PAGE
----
Campaigners say allowing the reunification of the Parthenon sculptures kept in London with those still in Athens could be a diplomatic coup for the UK as it negotiates Brexit. A cross-party group of MPs has launched a fresh bid to return the statuary to Greece on the 200th anniversary (1816-2016) of the British Government’s decision to buy them. Campaigners have said this could help the UK secure a better deal during the Brexit talks with the EU.
The issue has long been a source of tension between, on one side, the UK government and the British Museum, where the 2,500-year-old marbles are currently on display, and, on the other, Greece and international supporters of the reunification of the Parthenon sculptures.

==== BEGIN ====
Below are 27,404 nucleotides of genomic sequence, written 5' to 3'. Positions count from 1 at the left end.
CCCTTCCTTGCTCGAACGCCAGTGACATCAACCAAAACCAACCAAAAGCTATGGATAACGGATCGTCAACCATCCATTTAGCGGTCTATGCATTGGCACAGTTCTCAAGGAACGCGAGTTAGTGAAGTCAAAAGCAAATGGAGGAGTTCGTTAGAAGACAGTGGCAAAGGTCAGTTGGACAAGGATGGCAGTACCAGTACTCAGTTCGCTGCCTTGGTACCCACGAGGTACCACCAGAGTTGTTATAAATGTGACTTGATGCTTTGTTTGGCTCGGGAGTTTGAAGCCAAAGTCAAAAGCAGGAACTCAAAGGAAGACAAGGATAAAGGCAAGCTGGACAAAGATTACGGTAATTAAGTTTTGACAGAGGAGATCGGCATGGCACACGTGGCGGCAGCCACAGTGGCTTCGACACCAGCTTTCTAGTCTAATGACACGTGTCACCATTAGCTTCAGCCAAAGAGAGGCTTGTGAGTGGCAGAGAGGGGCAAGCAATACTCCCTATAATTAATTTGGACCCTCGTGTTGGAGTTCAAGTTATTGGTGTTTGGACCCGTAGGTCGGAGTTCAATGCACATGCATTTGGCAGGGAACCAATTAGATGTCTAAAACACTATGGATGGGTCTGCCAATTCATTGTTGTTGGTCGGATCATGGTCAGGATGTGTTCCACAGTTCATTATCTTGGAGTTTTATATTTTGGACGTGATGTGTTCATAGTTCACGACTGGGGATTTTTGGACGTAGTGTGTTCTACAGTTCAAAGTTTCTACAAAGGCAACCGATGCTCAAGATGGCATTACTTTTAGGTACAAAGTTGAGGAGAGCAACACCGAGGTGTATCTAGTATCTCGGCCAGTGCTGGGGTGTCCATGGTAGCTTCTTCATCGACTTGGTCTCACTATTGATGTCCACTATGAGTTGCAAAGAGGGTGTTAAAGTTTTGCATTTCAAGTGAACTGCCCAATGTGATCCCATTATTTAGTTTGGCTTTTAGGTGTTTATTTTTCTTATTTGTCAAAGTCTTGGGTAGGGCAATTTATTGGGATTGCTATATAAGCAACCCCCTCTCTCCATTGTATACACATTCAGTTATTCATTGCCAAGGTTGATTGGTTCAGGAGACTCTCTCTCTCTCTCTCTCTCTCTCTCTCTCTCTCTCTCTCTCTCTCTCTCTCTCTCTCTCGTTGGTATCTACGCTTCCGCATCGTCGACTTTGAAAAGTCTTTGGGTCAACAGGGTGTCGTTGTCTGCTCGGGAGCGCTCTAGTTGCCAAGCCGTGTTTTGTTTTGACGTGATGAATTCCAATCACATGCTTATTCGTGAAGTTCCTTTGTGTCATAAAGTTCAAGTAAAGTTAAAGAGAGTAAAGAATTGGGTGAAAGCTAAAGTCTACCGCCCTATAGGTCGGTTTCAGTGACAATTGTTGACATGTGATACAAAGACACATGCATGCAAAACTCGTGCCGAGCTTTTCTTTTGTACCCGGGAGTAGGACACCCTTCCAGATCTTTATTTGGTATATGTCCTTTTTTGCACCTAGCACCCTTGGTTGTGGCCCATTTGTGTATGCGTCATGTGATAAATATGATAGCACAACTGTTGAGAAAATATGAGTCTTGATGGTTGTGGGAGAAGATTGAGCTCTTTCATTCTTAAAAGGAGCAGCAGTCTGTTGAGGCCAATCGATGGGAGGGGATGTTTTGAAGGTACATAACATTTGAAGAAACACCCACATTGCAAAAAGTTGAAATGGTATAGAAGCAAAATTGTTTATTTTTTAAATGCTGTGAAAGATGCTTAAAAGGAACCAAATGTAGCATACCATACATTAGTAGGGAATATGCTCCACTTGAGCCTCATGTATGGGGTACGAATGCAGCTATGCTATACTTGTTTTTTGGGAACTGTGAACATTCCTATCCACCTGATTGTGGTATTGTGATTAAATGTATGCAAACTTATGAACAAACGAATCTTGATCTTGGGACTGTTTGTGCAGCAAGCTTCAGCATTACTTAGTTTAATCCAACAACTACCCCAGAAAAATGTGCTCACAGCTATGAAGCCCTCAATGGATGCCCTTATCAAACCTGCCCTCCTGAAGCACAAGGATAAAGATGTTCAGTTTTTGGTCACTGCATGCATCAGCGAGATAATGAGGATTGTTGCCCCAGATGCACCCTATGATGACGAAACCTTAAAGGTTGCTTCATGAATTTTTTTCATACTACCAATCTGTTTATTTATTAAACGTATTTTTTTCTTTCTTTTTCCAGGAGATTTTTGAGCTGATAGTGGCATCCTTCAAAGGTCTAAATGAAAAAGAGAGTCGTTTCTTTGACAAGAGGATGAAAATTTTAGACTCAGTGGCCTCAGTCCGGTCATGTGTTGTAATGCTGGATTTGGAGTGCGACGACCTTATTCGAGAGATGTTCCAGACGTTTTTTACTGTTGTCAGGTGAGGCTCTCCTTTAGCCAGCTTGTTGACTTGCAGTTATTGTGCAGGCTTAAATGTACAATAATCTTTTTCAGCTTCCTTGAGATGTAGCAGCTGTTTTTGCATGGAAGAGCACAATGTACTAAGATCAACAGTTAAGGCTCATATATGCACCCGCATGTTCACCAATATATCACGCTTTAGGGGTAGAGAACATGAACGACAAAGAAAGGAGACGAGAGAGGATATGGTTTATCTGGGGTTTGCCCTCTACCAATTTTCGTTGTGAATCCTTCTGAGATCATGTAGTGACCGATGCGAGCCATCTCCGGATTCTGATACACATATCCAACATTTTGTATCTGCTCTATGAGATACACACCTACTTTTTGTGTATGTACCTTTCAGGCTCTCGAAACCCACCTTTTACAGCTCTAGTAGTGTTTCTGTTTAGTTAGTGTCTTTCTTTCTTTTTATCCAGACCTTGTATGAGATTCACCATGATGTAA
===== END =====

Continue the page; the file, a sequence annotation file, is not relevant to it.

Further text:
About half the surviving sculptures were taken from the Parthenon in Athens by Thomas Bruce, the seventh Earl of Elgin, and later bought by the British Government after parliament passed an Act that came into force on 11 July, 1816. The other half are currently in the Acropolis Museum in Athens.
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